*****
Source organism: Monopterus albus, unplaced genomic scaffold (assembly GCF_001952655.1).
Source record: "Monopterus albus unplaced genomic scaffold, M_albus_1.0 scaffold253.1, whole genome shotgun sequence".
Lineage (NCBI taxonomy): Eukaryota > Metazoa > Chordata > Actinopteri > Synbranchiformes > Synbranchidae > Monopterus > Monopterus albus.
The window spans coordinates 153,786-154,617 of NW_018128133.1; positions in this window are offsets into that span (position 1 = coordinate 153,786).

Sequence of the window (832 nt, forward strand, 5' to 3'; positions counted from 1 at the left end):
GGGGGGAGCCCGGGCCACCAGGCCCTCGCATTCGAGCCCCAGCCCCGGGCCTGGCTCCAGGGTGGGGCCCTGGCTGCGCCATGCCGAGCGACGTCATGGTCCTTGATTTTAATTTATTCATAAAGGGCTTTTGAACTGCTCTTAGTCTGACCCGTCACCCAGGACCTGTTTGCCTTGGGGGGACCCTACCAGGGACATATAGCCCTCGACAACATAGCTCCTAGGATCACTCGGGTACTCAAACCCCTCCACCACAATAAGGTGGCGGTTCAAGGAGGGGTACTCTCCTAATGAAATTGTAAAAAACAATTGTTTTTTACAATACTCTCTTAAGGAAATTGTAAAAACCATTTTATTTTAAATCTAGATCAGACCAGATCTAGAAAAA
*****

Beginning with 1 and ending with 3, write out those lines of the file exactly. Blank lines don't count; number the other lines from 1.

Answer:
Source organism: Monopterus albus, unplaced genomic scaffold (assembly GCF_001952655.1).
Source record: "Monopterus albus unplaced genomic scaffold, M_albus_1.0 scaffold253.1, whole genome shotgun sequence".
Lineage (NCBI taxonomy): Eukaryota > Metazoa > Chordata > Actinopteri > Synbranchiformes > Synbranchidae > Monopterus > Monopterus albus.